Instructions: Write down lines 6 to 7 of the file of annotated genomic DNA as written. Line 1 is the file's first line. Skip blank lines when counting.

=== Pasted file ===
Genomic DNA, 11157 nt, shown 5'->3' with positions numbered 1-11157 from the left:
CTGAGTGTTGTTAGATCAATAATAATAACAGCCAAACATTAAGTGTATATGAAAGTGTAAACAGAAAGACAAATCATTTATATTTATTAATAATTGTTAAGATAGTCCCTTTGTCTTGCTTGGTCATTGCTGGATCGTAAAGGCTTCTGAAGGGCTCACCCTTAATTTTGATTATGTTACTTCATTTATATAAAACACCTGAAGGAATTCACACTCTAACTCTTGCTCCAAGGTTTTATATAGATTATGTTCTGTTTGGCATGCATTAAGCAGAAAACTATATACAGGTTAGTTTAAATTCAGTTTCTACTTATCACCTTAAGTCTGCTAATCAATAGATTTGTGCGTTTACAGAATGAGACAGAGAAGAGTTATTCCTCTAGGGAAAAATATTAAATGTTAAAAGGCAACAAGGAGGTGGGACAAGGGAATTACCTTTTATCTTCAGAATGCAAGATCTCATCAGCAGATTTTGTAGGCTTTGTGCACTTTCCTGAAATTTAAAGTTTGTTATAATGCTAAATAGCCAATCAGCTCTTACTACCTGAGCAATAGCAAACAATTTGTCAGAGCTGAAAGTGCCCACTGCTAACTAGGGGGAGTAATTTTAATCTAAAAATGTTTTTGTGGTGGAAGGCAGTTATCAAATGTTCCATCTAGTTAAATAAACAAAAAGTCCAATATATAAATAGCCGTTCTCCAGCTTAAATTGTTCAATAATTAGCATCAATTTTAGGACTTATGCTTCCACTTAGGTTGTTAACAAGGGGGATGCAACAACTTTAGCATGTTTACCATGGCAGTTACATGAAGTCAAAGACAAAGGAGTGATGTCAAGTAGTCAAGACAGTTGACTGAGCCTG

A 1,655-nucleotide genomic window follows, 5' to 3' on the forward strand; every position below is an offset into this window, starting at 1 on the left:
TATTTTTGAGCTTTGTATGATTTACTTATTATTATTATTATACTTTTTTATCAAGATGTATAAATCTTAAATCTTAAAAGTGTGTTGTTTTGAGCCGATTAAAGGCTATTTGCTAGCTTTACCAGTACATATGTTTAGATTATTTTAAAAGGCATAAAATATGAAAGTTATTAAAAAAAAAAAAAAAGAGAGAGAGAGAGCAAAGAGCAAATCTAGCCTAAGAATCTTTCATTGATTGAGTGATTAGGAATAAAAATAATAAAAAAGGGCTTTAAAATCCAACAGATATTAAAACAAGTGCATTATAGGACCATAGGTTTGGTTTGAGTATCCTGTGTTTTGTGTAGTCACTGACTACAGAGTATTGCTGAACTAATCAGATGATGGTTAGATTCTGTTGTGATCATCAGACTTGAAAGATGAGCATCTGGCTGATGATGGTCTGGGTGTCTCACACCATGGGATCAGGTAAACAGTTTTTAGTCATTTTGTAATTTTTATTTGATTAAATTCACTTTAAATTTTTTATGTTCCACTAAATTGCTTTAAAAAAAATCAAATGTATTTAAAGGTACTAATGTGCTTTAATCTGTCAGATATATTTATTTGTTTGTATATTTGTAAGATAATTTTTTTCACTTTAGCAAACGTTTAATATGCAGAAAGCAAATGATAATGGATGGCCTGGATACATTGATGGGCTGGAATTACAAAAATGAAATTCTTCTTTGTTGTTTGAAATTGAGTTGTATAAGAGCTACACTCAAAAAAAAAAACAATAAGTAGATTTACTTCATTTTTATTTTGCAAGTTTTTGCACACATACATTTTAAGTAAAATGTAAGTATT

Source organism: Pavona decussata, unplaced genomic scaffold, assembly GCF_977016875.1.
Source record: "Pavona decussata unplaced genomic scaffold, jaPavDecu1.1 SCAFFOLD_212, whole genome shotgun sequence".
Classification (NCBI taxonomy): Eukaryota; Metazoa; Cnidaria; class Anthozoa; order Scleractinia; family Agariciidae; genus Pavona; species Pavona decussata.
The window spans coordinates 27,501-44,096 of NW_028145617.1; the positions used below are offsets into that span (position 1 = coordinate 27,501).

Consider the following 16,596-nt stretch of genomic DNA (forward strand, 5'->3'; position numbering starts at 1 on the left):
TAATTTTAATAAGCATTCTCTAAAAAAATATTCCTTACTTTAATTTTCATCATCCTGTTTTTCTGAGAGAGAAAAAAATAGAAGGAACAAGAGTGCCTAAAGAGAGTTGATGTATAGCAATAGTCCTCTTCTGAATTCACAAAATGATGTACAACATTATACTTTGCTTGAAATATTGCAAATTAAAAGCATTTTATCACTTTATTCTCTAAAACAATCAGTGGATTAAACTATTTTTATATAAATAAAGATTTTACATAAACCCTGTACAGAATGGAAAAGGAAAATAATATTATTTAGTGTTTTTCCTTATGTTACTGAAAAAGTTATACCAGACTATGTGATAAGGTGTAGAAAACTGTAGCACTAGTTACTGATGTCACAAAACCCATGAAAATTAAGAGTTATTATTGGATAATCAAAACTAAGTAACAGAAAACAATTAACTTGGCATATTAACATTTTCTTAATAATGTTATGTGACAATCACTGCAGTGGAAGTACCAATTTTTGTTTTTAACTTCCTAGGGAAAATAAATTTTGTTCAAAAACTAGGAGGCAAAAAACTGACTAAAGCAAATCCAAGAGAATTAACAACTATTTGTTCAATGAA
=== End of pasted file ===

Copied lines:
Source record: "Pavona decussata unplaced genomic scaffold, jaPavDecu1.1 SCAFFOLD_212, whole genome shotgun sequence".
Classification (NCBI taxonomy): Eukaryota; Metazoa; Cnidaria; class Anthozoa; order Scleractinia; family Agariciidae; genus Pavona; species Pavona decussata.